Project-75 (I)


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Prelims: General Science

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Project-75 (I) envisages the indigenous construction of six Kalvari Class Diesel-Electric Attack submarines. The submarines under this project would be equippedwith contemporary equipment, weapons, sensors, modern missiles, and state-of-the-art countermeasure systems. The most important improvement over its predecessor, Project-75, is a fuel-cell-based AIP (Air Independent Propulsion) system. This would provide a major boost to the stealth ability and construction capability of indigenous submarines in India, in addition to bringing in the latest submarine designs and technologies as part of the project under Atmanirbhar Bharat. The number 75 in Project 75 refers to a unique identifier for the Scorpene class.

Background of Project 75

Project-75, the precursor to Project-75I, was initiated in 1997 with the aim of building two indigenous SSK (United States diesel-electric) submarines.

  • The project was divided into two phases: Phase I and Phase II
    • Phase I involved the construction of some submarines at MDL under Project-75.
    • Phase II included plans for additional submarines to be built later using indigenous capabilities.
  • In 1999, the Ministry of Defence (MoD) approved a plan to construct a total of 24 submarines over a 30-year span.
    • However, due to financial constraints, only six submarines of Kalvari Class - INS Kalvari, INS Khanderi, INS Karanj, INS Vela, INS Vagir, and INSVagsheer—would be authorised for operational status by the mid-2030s.
  • In April 2001, the Indian Navy decided to adopt a newer submarine design, the Scorpene.
    • It was offered along with the option of technology transfer (TOT) by the French naval firm Armaris.
  • The construction of the submarines commenced between December 2006 and July 2009.
    • However, challenges related to technology adoption, delays in improving industrial infrastructure, and procurement of materials from MDL resulted in overall project completion delays.

Features of Project-75 (I)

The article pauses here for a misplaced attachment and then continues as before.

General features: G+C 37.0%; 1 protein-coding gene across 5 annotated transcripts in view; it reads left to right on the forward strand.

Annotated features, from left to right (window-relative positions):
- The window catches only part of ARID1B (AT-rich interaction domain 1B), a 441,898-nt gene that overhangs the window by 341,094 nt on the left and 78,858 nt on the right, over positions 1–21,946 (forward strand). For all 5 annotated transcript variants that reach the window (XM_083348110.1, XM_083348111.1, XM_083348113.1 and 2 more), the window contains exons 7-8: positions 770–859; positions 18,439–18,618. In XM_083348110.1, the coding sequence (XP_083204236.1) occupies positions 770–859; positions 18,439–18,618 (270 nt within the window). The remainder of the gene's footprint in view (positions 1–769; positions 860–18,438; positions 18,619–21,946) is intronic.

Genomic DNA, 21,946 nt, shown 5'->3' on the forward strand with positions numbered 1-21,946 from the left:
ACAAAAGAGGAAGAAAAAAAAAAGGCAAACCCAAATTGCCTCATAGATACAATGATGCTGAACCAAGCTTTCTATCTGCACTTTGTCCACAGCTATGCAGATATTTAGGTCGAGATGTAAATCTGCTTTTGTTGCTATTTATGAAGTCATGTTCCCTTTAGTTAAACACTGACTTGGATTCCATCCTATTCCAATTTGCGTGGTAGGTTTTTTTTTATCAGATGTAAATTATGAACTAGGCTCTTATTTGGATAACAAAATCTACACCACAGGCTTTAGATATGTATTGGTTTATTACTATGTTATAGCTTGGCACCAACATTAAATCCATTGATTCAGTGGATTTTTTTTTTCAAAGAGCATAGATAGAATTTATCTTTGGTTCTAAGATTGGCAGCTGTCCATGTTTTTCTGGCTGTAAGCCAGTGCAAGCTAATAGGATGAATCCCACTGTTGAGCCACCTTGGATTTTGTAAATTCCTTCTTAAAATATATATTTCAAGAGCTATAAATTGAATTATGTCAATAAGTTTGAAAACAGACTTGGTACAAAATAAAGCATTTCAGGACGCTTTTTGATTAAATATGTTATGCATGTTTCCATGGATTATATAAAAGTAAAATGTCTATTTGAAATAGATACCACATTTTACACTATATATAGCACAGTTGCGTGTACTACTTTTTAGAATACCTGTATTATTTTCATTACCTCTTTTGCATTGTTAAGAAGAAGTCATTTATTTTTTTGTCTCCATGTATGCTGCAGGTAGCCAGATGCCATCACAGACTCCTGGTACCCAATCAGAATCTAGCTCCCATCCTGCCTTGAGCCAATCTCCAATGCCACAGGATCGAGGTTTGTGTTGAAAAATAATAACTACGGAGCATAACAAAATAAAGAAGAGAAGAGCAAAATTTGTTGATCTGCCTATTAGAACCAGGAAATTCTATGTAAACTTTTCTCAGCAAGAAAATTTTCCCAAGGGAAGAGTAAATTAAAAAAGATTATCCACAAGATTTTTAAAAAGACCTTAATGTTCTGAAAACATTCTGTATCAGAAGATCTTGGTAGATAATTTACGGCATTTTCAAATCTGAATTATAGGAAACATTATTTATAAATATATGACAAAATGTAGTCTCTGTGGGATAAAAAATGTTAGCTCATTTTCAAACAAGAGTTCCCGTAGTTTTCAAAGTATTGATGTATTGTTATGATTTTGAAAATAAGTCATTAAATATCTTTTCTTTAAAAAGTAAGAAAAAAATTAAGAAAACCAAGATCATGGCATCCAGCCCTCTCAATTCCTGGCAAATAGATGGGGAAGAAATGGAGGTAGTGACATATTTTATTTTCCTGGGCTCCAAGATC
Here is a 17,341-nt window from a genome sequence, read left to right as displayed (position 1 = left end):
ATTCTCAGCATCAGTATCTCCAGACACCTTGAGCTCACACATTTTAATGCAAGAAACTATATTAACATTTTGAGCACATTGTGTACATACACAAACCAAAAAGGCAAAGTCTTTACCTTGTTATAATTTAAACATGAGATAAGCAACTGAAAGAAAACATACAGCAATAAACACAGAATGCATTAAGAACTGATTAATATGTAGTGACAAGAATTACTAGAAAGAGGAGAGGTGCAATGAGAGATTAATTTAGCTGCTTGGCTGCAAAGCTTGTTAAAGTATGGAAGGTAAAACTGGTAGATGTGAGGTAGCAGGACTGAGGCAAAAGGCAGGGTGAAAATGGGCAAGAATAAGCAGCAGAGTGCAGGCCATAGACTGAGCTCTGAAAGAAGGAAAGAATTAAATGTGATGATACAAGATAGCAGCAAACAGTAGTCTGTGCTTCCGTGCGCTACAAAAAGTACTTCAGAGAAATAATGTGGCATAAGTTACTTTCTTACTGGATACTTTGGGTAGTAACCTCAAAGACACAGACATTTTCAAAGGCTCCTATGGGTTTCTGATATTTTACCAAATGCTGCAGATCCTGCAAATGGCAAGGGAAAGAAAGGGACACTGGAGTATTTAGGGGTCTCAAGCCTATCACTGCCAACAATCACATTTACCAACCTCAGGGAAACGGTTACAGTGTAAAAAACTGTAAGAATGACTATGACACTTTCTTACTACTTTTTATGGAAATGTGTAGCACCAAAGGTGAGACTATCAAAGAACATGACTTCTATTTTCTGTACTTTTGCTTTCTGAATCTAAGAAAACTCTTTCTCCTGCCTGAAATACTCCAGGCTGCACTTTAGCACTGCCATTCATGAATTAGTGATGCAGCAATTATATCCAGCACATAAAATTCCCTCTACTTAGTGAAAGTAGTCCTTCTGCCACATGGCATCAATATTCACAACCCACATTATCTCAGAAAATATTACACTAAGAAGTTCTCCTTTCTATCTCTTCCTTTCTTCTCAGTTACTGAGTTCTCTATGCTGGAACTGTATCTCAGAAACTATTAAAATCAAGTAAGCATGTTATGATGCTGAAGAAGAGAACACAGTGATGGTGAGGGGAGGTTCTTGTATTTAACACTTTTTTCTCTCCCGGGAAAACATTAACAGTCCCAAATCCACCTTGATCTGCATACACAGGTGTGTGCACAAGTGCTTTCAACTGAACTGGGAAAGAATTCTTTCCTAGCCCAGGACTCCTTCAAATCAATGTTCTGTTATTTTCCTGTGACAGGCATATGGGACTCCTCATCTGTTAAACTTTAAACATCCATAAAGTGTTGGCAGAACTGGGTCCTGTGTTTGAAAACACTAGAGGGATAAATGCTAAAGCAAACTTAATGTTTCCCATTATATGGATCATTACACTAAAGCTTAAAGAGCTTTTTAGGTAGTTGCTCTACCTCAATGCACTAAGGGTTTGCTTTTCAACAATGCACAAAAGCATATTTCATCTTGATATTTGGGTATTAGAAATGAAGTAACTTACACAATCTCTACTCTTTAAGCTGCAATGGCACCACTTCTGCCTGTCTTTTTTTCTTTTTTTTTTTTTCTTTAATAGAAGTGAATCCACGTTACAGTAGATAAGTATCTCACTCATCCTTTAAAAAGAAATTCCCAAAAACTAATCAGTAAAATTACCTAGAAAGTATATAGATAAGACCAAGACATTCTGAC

Project 75I (a follow-up to Project 75) is an improvement upon the design and technology of AIP technology, along with other features of its predecessor. The features of the project are:

  • Stealth Features: As with the 75 submarines, they are equipped with advanced acoustic absorption techniques, low radiated noise levels, long-range guided torpedoes, tube-launched anti-ship missiles, sonars, and sensor suites.
    • Diesel-electric attack Submarines under Project 75 need atmospheric oxygen to run the diesel generator, which in turn charges the batteries; hence, they need to come to the surface every 48 hours to be recharged. 
    • But, with the AIP technology, submarines use fuel cells that will enable them to stay submerged for up to two weeks.
  • Indigenisation: The first submarine must have a minimum of 45% indigenisation, with the indigenous content going up to 60% in the sixth.
  • MSME Development: The project would not only aid in boosting the core submarine building industry but also enhance the manufacturing sector, especially for MSMEs, for the manufacturing of associated spares/systems/equipment related to submarines.
  • Size: The submarines under Project 75 (I) may be larger than those under Project 75.

Air Independent Propulsion (AIP) System

The AIP is an improvement in the technology through which the underwater endurance of the submarines can be enhanced so that they can remain underwater for longer durations and their security will not be compromised.

  • Components: This system works with two key components, i.e., a fuel and an oxidant, to generate electricity by either a heat engine (e.g., closed cycle diesel, Stirling engine, closed cycle gas turbine) or an electrochemical cell (e.g., lead acid batteries, fuel cells).
  • Working principle: